It was the first week of school, late August.  My new students were loud, rough and tough. They teased each other and argued a lot. It was only the first week of school and they should have been on their best behavior.  I assumed it would be a long and dreadful year.

I began the morning by writing the date on the board: Aug. 29, 2002 and asked, “Do you know what today is?”  And a 7 year old ‘know-it-all’ answered: “Yea, it’s Thursday.”

I announced, “It’s much more than Thursday.  It’s the 80th Birthday of Ray Hicks.”  And suddenly my 2nd grade classroom was shockingly silent. But it didn’t last long. They began shouting out questions:

“Is Ray having a party in his cabin?”

“Is Rosa baking a cake?”

“Will Ted light 80 candles?”

You see, these children knew Ray Hicks.  They never met him.  But they had heard stories about Ray, Rosa and Ted from Connie Regan-Blake who had been visiting my school for a number of years.  Ray had been part of their lives since they were ‘young,’ in kindergarten and 1st grade.

It was Hana who dreamed up the project that I will remember for the rest of my life: “Let’s make Ray a card!”

Louie: “It’s gotta be a big birthday card.  Remember, Ray is tall, like a giant mountain.”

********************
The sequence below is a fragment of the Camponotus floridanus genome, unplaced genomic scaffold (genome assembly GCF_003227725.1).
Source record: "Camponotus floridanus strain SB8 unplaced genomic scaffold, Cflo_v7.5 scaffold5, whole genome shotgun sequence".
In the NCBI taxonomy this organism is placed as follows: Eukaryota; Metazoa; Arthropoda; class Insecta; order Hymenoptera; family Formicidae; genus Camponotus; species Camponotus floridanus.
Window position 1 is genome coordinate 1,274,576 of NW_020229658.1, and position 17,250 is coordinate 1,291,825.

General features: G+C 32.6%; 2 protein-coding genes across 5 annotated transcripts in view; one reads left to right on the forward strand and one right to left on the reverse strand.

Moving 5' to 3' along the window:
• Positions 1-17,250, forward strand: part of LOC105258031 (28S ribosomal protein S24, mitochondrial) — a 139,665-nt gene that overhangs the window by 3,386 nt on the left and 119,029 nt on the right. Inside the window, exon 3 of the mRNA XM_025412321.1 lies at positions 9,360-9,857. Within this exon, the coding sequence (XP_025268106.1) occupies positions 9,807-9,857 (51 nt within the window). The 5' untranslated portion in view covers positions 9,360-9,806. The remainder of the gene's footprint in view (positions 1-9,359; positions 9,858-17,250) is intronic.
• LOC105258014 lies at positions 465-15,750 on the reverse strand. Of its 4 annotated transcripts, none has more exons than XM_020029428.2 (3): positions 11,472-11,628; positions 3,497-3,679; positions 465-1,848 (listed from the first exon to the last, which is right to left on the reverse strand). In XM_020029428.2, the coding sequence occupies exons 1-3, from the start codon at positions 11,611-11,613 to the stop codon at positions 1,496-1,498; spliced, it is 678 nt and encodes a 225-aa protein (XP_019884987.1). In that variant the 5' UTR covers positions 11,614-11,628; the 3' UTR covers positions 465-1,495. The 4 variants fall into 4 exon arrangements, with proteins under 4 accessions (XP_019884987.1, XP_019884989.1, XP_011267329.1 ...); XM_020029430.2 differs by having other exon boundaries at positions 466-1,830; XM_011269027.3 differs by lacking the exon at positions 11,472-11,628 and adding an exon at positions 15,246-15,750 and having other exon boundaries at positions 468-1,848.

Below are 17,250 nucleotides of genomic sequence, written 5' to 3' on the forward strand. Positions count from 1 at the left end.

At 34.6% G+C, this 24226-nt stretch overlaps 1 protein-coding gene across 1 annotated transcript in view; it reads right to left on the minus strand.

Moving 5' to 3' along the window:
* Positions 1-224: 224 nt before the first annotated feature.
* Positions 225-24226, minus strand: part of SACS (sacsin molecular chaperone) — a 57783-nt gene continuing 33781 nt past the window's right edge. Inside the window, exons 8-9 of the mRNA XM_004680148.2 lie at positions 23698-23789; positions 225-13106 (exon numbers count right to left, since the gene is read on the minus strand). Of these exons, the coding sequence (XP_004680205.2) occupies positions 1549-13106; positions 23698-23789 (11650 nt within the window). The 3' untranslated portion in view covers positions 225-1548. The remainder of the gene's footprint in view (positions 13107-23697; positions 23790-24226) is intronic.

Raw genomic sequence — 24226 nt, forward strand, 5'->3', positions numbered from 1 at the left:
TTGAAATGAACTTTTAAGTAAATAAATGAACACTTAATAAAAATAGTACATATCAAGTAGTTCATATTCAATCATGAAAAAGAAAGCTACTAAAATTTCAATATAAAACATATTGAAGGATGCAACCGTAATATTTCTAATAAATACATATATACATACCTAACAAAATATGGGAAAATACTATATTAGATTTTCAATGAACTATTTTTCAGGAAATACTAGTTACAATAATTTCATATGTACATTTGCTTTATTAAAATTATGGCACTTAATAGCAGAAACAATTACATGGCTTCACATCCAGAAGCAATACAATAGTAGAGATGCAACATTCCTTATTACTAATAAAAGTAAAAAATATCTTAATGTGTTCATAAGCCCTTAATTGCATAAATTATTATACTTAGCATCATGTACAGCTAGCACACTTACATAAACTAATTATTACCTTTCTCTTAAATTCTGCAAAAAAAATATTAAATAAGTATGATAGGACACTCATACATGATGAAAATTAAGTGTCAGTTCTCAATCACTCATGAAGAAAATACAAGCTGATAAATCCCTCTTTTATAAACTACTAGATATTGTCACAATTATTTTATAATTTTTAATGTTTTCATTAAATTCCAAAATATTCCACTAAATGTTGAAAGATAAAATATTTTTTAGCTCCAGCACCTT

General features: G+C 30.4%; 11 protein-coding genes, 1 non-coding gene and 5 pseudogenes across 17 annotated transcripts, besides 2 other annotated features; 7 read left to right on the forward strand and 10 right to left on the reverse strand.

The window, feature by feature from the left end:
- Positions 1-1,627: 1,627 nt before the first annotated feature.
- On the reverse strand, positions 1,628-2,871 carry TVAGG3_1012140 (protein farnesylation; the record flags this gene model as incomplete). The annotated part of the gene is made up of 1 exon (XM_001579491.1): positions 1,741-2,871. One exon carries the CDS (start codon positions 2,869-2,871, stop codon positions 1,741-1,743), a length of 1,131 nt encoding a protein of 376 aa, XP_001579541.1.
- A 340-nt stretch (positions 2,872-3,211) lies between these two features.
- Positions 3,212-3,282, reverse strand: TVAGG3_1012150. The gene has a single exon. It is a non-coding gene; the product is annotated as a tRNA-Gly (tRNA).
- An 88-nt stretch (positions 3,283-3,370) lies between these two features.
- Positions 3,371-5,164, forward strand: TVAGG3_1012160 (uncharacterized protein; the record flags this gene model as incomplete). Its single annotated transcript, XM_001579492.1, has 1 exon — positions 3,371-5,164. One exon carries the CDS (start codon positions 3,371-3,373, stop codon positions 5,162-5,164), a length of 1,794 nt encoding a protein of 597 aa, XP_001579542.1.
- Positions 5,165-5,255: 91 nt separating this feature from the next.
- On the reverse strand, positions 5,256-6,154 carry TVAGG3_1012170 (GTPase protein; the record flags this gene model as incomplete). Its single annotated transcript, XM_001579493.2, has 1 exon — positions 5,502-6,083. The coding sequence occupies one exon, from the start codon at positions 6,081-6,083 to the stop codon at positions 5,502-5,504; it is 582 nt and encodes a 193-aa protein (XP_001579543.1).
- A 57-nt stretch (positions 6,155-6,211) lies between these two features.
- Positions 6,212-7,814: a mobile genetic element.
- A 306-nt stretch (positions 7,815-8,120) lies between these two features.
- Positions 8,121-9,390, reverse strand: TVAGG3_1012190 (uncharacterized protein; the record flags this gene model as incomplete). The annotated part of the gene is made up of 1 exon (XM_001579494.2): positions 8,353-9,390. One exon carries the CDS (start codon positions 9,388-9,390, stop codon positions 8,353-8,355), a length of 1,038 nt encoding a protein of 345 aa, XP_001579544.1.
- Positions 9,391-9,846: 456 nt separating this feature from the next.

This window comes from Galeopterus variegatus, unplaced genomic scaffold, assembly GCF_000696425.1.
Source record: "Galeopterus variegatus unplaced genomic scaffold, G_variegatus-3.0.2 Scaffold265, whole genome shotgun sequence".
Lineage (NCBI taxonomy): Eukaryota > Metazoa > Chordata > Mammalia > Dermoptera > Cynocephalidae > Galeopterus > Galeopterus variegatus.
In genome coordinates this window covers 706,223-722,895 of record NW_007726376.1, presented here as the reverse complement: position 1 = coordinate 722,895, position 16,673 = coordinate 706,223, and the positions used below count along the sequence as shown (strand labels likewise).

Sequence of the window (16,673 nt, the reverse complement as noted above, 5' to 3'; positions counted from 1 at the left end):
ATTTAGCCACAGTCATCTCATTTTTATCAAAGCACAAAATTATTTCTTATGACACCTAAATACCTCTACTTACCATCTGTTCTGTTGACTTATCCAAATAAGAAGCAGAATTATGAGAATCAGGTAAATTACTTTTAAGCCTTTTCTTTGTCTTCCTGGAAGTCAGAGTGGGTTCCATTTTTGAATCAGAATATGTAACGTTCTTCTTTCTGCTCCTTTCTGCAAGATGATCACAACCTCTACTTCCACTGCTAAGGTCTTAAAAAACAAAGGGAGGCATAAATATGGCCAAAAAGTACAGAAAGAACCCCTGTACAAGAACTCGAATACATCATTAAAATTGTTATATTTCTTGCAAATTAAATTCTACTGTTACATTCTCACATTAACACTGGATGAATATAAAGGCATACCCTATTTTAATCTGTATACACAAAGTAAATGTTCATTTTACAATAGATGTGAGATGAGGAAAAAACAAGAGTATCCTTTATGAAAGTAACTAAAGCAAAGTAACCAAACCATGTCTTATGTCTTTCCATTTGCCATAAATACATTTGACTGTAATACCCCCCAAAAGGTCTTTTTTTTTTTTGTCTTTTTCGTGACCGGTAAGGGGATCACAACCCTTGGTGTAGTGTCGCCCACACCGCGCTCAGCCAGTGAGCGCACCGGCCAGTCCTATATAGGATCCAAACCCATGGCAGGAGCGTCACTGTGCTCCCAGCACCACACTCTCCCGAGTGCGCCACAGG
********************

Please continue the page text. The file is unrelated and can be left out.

There was a roll of bulletin board paper out in the hall.  I unrolled the paper. Louie insisted I measure exactly 6 ft. 7 inches, Ray’s height. We spread the paper on the floor and the children began to drawing Ray Hicks. A life-size birthday card; from his old floppy hat to the bib overalls, down to the shoes on his feet.

And while the children were imagining Ray Hicks, they actually began to talk and listen to each other with kindness and patience. Two girls, who had been bickering with each other moments before, were working together, designing Ray’s checkered shirt. 

One boy complimented a girl. “That’s a good nose. Noses are hard to draw.” 

Dori asked, “Should Ray’s hands be up in the air or holding his harmonica?”

Their last decision: how to draw Ray’s mouth. A lovely conversation unfolded. “Should Ray be smiling?”  “No. Maybe he’s sad because he’s thinking about how hungry Jack was?”  “Maybe Ray’s mouth should be wide open like he is telling a story?”   For a man who could talk and talk and talk, it was really something to hear this discussion about the mouth of Ray Hicks. 

These children who seemed so combative from the first day of school, revealed their true sweetness and beauty. What a joyful and healing presence Ray Hicks had in my classroom, 1000 miles from Beech Mountain! 

They finished the card, rolled it up, tied a ribbon around it and mailed it to Old Mountain Road.  Ray’s daughter Dorothy Jean said that it was the biggest birthday card they ever saw.

Nancy Shapiro-Pikelny, Teacher, Skokie, IL